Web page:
Wytske Versteeg writes prose that not only exposes itself, but is suddenly full of warmth


Author Wytske Versteeg.Image Single Publishers

What do you do with the keys to a house that no longer exists? Ahmed still has his house key in his pocket, even though his home is in ruins, like his war-torn country. He was once a violinist, now a refugee. After a terrible sailing trip across the Mediterranean, via even more terrible refugee camps, he ends up in a Dutch allotment complex. The gardeners are not exactly thrilled with Ahmed’s arrival. Only Mari likes him being there; she offers him a place in her home. Is Ahmed happy about it? Not really. He hates the role of polite beggar that he is forced to assume. “A beggar cannot appear angry, not arrogant or aggressive, he must be what the world wants him to be.” When he can’t take it anymore, he reaches into his pocket and presses his fingers against the sharp part of his old house key.

It is details like with the key that show how attentive Wytske Versteeg (1983) is in her fifth novel The golden hour. Another: every night after brushing his teeth, Ahmed puts his toothbrush back in his backpack. This could mean anything: is Ahmed trying to fill as little space as possible, does he expect to have to escape at any moment, or does he not want to give a permanent character to his stay with Mari?

Bruises and creeps

Versteeg could not have come up with such things without being close to her characters. In previous works, she already showed herself as a writer with great empathy. She prefers to delve into the ones no one else wants to delve into: bruises and creeps. A sick girl and a monstrous uncle in his debut the empty fields (2012). A disfigured, hateful surgeon and his pathetic wife i Quarantine (2015). A sad, recognition-hungry boy and a dark, faceless man inside Dirt (2017).

But no matter how strange or unpleasant her characters are, Versteeg always manages to bring them close to the reader through the right observations. She does it again The golden hour, where she brings together three sick figures: The lonely Mari takes on the cynical Ahmed, who has escaped from the regime for which Tarik – once a guard in a notorious torture camp – worked. Later, Tarik becomes Mari’s guide. Perpetrator, victim and aid worker – an uncertain love triangle that Versteeg portrays by alternately letting them speak. The big question: who really depends on whom here? In other words, who has power over whom? A question that Versteeg has already explored in previous novels. She always pits strong and weak characters against each other, often in a dark world full of grotesque elements. The golden hour, with descriptions of a country at war and an allotment complex in crisis, is her most realistic novel to date. Although you can also say that the world has become so bizarre that Versteeg no longer has to invent anything.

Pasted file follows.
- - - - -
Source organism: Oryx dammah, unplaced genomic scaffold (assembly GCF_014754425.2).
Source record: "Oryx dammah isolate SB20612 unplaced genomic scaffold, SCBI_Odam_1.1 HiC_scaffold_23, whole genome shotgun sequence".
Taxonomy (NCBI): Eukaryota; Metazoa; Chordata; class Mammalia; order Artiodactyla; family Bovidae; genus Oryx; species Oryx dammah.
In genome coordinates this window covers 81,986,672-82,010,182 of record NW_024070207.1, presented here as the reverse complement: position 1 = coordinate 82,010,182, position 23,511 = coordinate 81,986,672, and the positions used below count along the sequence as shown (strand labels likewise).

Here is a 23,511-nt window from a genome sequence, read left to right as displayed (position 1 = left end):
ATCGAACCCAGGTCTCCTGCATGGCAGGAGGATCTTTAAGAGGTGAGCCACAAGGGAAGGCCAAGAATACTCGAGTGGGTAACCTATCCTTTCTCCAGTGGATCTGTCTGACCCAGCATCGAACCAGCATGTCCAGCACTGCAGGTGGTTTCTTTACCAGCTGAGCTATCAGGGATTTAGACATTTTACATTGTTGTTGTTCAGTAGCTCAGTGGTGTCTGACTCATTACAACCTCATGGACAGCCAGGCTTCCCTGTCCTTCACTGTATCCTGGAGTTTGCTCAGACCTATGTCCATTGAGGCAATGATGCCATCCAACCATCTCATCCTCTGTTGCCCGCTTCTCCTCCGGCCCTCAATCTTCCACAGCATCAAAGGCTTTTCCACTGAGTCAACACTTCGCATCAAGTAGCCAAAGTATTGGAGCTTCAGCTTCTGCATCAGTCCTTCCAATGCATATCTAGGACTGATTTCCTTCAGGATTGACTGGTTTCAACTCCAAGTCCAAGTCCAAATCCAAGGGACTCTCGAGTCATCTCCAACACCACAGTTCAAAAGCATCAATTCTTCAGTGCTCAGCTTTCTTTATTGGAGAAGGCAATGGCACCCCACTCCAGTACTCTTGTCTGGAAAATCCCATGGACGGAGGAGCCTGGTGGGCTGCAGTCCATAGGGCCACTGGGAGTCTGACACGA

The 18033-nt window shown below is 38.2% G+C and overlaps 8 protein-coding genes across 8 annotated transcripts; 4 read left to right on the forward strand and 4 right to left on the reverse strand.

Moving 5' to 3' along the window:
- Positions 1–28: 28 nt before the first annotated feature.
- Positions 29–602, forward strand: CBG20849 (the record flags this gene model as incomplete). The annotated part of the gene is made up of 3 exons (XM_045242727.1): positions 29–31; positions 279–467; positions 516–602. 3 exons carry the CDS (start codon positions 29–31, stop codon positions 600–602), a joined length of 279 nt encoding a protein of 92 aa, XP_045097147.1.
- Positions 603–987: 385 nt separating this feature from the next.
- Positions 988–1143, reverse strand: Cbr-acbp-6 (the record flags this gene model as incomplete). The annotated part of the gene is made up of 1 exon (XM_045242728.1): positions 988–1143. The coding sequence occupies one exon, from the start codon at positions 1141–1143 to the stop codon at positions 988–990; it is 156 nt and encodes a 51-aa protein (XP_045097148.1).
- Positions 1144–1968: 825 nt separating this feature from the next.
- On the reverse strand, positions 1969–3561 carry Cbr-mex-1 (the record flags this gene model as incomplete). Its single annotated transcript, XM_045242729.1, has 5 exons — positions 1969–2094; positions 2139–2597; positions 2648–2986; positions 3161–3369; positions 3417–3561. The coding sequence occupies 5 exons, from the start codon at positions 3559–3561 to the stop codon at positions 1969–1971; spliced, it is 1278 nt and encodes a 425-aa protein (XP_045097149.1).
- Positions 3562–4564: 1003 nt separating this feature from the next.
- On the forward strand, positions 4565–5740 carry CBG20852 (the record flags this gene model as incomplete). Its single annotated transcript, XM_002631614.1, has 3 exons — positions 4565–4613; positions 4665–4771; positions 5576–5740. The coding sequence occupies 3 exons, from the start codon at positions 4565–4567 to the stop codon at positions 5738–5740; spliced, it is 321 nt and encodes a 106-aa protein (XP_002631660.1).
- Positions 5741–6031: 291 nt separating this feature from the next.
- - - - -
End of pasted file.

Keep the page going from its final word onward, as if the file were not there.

The essence of the characters

What Mari, Ahmed and Tarik are doing (searching for cave paintings, waiting for residency, torturing people) or where they are (in a garden, a bombed city or in the mountains) is not the most important thing in this novel. It’s about the character of the characters. Characters who aren’t all good or bad, or victim or perpetrator (but of course that’s the case in any interesting novel). Mari’s altruism has everything to do with her loneliness. Tarik’s role as a guard has made him a prisoner of his memories of the camp. And Ahmed – the most pitiful of the trio – is the most unlikeable. His total bitterness over his situation is unbearable. Boy, make the most of it, you keep thinking. Until you realize that’s exactly what all the well-meaning aid workers around Ahmed are thinking too, and that’s exactly what infuriates him. “Perhaps I should be grateful to you,” Ahmed writes to Mari. “But gratitude does not exist without hatred.”

It is a humiliating picture that Versteeg paints of assistance: everyone who receives assistance is humiliated a little, everyone who gives assistance does so for himself. To really help someone seems impossible, just as it seems impossible – at least in Versteeg’s work – to make real contact with another person. We get in the way too much. The sad picture of humanity is in line with Versteeg’s writing style: a bit stiff – prose that doesn’t just reveal itself. You have to read carefully to see what Versteeg will show you; pay attention to these details. But anyone who takes the trouble can count on suddenly lyrical descriptions, full of warmth. The golden hour is the moment of the day when everything is bathed in the merciful light of the setting sun. This is precisely what Versteeg has to offer his characters and the reader. Yes, there is strife, loneliness and injustice, but every now and then there is a moment when everything is bathed in the soft, light glow and there is hope for all.

Wytske Versteeg: The golden hour. Querido; 332 pages; €22.99.

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